From Starhawk's book "the Fifth Sacred thing"

The earth is a living, conscious being. In company with cultures of many different times and places, we name these things sacred: air, fire, water, and earth.

Whether we see them as the breath, energy, blood, and body of the Mother, or as the blessed gifts of a Creator, or as symbols of the interconnected systems that sustain life, we know nothing can live without them.

To call these things sacred is to say that they have value beyond their usefulness for human ends, that they themselves become the standard by which our acts, our economics, our laws, and our purposes must be judged. No one has the right to appropriate them or profit from them at the expense of others. Any government that fails to protect them forfeits its legitimacy.

All people, all living things, are part of the earth life, and so are sacred. No one of us stands higher or lower than any other. Only justice can assure balance: only ecological balance can sustain freedom. Only in freedom can that fifth sacred thing we call spirit flourish in its full diversity.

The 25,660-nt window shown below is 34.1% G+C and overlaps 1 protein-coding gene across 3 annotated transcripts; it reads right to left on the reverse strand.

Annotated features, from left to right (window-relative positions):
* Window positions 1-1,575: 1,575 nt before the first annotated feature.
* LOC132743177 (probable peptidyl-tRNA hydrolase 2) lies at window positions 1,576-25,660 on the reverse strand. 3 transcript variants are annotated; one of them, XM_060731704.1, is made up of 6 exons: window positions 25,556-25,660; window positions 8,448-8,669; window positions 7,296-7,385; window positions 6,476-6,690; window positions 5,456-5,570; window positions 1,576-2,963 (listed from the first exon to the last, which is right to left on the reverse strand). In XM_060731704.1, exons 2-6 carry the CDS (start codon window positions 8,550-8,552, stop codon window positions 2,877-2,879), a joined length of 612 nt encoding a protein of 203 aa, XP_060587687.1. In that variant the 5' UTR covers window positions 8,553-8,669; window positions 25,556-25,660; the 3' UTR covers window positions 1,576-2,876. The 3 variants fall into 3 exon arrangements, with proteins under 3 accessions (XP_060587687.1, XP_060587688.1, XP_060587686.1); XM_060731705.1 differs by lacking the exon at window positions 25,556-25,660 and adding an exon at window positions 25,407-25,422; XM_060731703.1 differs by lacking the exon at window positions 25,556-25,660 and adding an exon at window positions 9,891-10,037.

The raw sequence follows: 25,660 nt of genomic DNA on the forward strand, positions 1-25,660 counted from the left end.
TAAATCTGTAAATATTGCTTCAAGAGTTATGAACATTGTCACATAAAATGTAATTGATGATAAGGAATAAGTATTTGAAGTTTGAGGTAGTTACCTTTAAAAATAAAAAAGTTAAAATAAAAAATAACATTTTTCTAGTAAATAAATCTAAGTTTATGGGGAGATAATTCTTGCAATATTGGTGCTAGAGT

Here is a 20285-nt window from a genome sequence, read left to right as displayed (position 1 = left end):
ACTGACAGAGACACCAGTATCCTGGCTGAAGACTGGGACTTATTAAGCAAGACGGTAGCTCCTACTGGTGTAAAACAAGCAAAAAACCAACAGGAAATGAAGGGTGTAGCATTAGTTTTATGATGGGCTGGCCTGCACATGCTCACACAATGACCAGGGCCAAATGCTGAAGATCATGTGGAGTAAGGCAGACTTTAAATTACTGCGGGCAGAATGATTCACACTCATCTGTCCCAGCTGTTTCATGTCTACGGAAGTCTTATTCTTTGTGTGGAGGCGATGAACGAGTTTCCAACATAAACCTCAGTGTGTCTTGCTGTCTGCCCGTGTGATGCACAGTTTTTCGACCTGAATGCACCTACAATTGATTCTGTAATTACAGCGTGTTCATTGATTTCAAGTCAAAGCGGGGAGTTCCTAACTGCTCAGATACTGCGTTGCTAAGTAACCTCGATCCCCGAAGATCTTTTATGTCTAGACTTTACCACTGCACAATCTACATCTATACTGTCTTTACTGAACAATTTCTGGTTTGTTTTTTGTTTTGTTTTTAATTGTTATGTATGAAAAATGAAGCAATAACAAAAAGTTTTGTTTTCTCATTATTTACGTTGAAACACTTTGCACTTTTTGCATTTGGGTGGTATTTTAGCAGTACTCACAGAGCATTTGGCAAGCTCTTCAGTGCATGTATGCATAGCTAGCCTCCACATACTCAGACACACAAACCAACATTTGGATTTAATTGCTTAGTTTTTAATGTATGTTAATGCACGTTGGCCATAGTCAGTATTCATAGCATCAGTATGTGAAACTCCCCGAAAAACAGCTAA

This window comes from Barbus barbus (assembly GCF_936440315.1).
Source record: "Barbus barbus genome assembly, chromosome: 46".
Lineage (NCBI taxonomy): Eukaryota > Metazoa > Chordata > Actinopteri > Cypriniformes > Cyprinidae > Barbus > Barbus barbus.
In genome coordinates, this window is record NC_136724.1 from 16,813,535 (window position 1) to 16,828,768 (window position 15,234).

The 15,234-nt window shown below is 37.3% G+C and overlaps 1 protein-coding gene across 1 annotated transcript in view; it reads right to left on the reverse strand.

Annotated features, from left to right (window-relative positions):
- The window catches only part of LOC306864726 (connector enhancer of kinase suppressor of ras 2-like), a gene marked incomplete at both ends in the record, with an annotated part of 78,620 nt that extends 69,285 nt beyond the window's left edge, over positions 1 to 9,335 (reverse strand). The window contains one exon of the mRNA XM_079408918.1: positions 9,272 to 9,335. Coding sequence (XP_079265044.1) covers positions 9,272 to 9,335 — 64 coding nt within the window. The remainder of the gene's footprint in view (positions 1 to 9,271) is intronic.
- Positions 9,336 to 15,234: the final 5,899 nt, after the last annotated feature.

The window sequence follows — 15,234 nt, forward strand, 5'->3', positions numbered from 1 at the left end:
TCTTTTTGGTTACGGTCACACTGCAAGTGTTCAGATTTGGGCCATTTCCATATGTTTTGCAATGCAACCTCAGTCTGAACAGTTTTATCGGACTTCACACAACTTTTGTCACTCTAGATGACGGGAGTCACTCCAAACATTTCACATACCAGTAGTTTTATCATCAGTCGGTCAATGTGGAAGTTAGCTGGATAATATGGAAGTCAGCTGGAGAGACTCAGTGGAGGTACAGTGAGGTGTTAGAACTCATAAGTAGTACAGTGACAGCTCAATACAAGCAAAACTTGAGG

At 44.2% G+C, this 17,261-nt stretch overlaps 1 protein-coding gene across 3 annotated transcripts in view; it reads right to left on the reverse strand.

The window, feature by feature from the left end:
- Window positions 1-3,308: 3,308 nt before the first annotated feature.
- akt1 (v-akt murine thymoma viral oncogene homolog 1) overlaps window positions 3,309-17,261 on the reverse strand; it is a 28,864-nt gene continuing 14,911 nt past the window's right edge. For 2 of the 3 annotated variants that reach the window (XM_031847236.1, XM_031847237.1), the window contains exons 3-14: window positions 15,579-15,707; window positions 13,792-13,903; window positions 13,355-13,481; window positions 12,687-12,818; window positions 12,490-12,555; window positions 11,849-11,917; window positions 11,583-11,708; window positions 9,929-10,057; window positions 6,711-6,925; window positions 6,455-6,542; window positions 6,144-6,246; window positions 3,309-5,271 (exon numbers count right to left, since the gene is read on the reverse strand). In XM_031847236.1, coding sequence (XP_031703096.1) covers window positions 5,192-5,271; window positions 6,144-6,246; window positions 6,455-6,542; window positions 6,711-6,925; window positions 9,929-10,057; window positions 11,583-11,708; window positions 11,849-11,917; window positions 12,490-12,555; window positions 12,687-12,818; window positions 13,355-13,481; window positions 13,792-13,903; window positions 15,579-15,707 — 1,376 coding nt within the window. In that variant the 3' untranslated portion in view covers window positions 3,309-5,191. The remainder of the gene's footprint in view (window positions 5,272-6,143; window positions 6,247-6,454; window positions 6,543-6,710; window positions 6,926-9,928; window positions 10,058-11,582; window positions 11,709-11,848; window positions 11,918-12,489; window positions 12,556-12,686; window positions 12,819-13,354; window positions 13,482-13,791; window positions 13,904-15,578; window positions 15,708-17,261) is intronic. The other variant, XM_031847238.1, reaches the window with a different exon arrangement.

To honor the sacred is to create conditions in which nourishment, sustenance, habitat, knowledge, freedom, and beauty can thrive. To honor the sacred is to make love possible.

To this we dedicate our curiosity, our will, our courage, our silences, and our voices. To this we dedicate our lives.

According to Moxy Früvous, there are actually only three sacred things -- The Beatles, William Shatner ("the greatest Canadian who ever lived"), and... well, the last one seems to change a lot, depending on exactly where and when they're performing Green Eggs and Ham, but Eric Clapton was the leading contender at the concerts I attended.

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